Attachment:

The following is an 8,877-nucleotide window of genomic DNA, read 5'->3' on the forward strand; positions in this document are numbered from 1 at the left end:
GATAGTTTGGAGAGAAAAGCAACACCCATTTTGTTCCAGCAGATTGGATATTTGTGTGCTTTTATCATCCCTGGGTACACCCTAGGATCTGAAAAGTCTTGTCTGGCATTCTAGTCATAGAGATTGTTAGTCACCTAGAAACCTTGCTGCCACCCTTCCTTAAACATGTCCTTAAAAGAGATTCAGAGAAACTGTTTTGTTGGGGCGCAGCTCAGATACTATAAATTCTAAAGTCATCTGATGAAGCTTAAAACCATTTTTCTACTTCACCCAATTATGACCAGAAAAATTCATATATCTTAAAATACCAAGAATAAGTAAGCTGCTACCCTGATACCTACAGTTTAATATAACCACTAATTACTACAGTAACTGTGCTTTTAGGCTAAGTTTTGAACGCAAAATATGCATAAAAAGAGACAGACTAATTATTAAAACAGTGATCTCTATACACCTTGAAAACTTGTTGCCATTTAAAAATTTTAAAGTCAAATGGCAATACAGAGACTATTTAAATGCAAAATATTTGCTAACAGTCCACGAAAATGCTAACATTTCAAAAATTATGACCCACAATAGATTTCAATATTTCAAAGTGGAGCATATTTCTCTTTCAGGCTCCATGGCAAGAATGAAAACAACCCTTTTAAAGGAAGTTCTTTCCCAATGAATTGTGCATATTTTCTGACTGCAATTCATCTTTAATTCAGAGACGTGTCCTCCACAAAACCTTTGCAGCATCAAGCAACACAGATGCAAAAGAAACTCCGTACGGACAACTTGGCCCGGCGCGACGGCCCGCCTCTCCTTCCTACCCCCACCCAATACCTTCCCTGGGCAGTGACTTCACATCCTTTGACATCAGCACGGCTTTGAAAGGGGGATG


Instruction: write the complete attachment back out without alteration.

The following is an 8,877-nucleotide window of genomic DNA, read 5'->3' on the forward strand; positions in this document are numbered from 1 at the left end:
GATAGTTTGGAGAGAAAAGCAACACCCATTTTGTTCCAGCAGATTGGATATTTGTGTGCTTTTATCATCCCTGGGTACACCCTAGGATCTGAAAAGTCTTGTCTGGCATTCTAGTCATAGAGATTGTTAGTCACCTAGAAACCTTGCTGCCACCCTTCCTTAAACATGTCCTTAAAAGAGATTCAGAGAAACTGTTTTGTTGGGGCGCAGCTCAGATACTATAAATTCTAAAGTCATCTGATGAAGCTTAAAACCATTTTTCTACTTCACCCAATTATGACCAGAAAAATTCATATATCTTAAAATACCAAGAATAAGTAAGCTGCTACCCTGATACCTACAGTTTAATATAACCACTAATTACTACAGTAACTGTGCTTTTAGGCTAAGTTTTGAACGCAAAATATGCATAAAAAGAGACAGACTAATTATTAAAACAGTGATCTCTATACACCTTGAAAACTTGTTGCCATTTAAAAATTTTAAAGTCAAATGGCAATACAGAGACTATTTAAATGCAAAATATTTGCTAACAGTCCACGAAAATGCTAACATTTCAAAAATTATGACCCACAATAGATTTCAATATTTCAAAGTGGAGCATATTTCTCTTTCAGGCTCCATGGCAAGAATGAAAACAACCCTTTTAAAGGAAGTTCTTTCCCAATGAATTGTGCATATTTTCTGACTGCAATTCATCTTTAATTCAGAGACGTGTCCTCCACAAAACCTTTGCAGCATCAAGCAACACAGATGCAAAAGAAACTCCGTACGGACAACTTGGCCCGGCGCGACGGCCCGCCTCTCCTTCCTACCCCCACCCAATACCTTCCCTGGGCAGTGACTTCACATCCTTTGACATCAGCACGGCTTTGAAAGGGGGATG